One of the most frequent requests I get as a pastor is for prayer. Regardless of whether the issue is sickness, finances, relationships, housing, spiritual confusion or lack of wisdom the natural desire for many of us is to ask for prayer. But does it really change anything? Is it supposed to change something?
Significant parts of our North American culture seem to have regained some curiosity around issues of connecting with some form of spirituality. Mindful meditation seems to be the buzz word for the current trend. Eastern forms of mysticism, First Nations’ spirituality, and new age philosophy have infiltrated our culture and even superseded disciplines of a crumbling institutional church.
Within the growing and emerging churches there is a reflection back on ancient practices of contemplation, centering prayer, listening prayer and divine readings designed to promote communion with God. Francis Chan focuses us toward the intimacy of relationship with our Father God through prayer.
Throughout the centuries Christian thinkers have recognized that prayer involves heart, mind, soul and even body. Prayer intertwines intellect and emotion with will and experience. It is a conversation of love between two persons committed to each other.
The apostle Peter (I Peter 1:8) says “Though you have not seen him, you love him; and even though you do not see him now, you believe in him and are filled with an inexpressible and glorious joy, for you are receiving the end result of your faith, the salvation of your souls.”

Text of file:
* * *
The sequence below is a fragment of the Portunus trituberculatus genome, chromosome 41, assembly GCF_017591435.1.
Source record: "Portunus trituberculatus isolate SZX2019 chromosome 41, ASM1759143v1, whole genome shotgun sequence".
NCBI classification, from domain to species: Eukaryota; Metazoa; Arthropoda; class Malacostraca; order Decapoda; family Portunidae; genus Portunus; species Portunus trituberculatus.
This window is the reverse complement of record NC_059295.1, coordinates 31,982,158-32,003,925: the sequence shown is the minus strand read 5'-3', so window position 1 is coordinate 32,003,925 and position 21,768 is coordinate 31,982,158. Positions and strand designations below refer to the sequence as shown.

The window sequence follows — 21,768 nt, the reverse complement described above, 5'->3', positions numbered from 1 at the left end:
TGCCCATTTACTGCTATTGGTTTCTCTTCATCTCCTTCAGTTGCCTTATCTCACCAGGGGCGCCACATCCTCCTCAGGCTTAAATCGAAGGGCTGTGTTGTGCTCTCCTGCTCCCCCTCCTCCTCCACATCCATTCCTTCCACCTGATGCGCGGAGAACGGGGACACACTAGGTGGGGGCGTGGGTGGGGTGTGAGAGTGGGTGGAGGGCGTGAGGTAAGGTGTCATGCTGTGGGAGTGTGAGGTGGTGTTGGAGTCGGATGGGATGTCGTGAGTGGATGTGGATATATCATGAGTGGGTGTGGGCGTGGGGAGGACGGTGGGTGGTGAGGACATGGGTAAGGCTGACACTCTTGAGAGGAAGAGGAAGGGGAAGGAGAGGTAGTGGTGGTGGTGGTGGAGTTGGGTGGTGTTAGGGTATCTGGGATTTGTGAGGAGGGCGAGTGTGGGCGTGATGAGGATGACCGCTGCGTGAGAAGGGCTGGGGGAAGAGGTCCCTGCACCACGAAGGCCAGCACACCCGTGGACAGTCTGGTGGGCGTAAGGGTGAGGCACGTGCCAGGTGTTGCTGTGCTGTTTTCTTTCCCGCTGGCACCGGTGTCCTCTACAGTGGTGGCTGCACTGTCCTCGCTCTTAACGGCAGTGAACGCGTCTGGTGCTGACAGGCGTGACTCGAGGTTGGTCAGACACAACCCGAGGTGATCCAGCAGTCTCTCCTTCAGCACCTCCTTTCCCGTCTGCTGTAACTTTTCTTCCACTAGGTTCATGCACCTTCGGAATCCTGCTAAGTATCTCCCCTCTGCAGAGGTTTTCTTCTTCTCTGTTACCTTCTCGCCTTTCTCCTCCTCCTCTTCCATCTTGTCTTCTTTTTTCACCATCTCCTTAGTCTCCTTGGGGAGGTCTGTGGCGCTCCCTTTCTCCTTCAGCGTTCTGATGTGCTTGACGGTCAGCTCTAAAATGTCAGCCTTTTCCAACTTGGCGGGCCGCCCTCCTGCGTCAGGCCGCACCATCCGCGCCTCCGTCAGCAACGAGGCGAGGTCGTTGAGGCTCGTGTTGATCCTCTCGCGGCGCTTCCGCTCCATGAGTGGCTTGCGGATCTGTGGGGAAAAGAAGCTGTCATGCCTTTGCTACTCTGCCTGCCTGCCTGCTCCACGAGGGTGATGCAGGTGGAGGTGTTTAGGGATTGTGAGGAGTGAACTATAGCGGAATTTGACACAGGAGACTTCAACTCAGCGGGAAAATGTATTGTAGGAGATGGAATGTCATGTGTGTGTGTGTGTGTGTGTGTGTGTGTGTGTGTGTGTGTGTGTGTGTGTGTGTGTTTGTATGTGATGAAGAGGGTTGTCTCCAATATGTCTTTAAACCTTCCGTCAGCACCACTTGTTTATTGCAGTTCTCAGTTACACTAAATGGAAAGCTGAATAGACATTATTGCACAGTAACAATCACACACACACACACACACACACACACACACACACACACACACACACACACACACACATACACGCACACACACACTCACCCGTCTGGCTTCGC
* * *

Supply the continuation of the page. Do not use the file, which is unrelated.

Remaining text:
Perhaps this is the first thing that is changed – us. Prayer reorients my heart toward God and what his desires are and it engages my spirit in wrestling for truth in a world that works hard to distract, discourage, and raise doubts in me.
Author Tim Keller, in his book Prayer (p. 18), says “Prayer is the only entryway into genuine self-knowledge. It is also the main way we experience deep change – the reordering of our loves. Prayer is how God gives us so many of the unimaginable things he has for us. Indeed, prayer makes it safe for God to give us many of the things we most desire. It is the way we know God, the way we finally treat God as God. Prayer is simply the key to everything we need to do and be in life.”
I watched, with pride, as a group of young professionals gathered in the balcony prior to our Sunday service to pray. They were praying for our technology problem when everything else they’d tried hadn’t worked. Moments later, and seconds before our worship team began its first song, a button was pushed and everything worked. God’s grace wasn’t lost on any of us who saw that moment.
Clearly, prayer changed something. What has it changed for you?